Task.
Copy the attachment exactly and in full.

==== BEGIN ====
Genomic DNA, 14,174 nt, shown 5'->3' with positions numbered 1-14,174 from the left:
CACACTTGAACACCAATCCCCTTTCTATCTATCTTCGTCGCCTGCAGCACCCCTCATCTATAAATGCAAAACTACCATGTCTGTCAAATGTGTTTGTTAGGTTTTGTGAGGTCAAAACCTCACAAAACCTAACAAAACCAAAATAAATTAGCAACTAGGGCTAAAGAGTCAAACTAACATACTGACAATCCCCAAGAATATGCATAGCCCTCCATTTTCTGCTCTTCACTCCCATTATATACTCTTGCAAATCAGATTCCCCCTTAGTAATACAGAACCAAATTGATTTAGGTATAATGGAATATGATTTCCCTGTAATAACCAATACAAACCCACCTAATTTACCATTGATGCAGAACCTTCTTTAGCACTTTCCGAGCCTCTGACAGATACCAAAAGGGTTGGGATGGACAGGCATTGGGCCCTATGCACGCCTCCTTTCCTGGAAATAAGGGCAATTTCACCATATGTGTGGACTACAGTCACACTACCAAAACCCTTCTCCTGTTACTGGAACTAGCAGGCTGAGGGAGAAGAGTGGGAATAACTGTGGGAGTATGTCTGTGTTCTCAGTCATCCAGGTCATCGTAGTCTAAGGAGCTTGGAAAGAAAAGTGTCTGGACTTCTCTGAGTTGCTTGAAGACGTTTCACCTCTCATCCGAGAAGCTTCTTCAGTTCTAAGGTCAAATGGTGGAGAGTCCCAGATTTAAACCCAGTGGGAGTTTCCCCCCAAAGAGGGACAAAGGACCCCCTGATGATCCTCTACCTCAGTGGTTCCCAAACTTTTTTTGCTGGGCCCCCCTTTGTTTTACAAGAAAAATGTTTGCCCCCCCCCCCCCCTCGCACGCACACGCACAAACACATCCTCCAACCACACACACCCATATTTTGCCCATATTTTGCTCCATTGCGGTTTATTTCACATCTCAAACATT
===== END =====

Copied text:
Genomic DNA, 14,174 nt, shown 5'->3' with positions numbered 1-14,174 from the left:
CACACTTGAACACCAATCCCCTTTCTATCTATCTTCGTCGCCTGCAGCACCCCTCATCTATAAATGCAAAACTACCATGTCTGTCAAATGTGTTTGTTAGGTTTTGTGAGGTCAAAACCTCACAAAACCTAACAAAACCAAAATAAATTAGCAACTAGGGCTAAAGAGTCAAACTAACATACTGACAATCCCCAAGAATATGCATAGCCCTCCATTTTCTGCTCTTCACTCCCATTATATACTCTTGCAAATCAGATTCCCCCTTAGTAATACAGAACCAAATTGATTTAGGTATAATGGAATATGATTTCCCTGTAATAACCAATACAAACCCACCTAATTTACCATTGATGCAGAACCTTCTTTAGCACTTTCCGAGCCTCTGACAGATACCAAAAGGGTTGGGATGGACAGGCATTGGGCCCTATGCACGCCTCCTTTCCTGGAAATAAGGGCAATTTCACCATATGTGTGGACTACAGTCACACTACCAAAACCCTTCTCCTGTTACTGGAACTAGCAGGCTGAGGGAGAAGAGTGGGAATAACTGTGGGAGTATGTCTGTGTTCTCAGTCATCCAGGTCATCGTAGTCTAAGGAGCTTGGAAAGAAAAGTGTCTGGACTTCTCTGAGTTGCTTGAAGACGTTTCACCTCTCATCCGAGAAGCTTCTTCAGTTCTAAGGTCAAATGGTGGAGAGTCCCAGATTTAAACCCAGTGGGAGTTTCCCCCCAAAGAGGGACAAAGGACCCCCTGATGATCCTCTACCTCAGTGGTTCCCAAACTTTTTTTGCTGGGCCCCCCTTTGTTTTACAAGAAAAATGTTTGCCCCCCCCCCCCCCTCGCACGCACACGCACAAACACATCCTCCAACCACACACACCCATATTTTGCCCATATTTTGCTCCATTGCGGTTTATTTCACATCTCAAACATT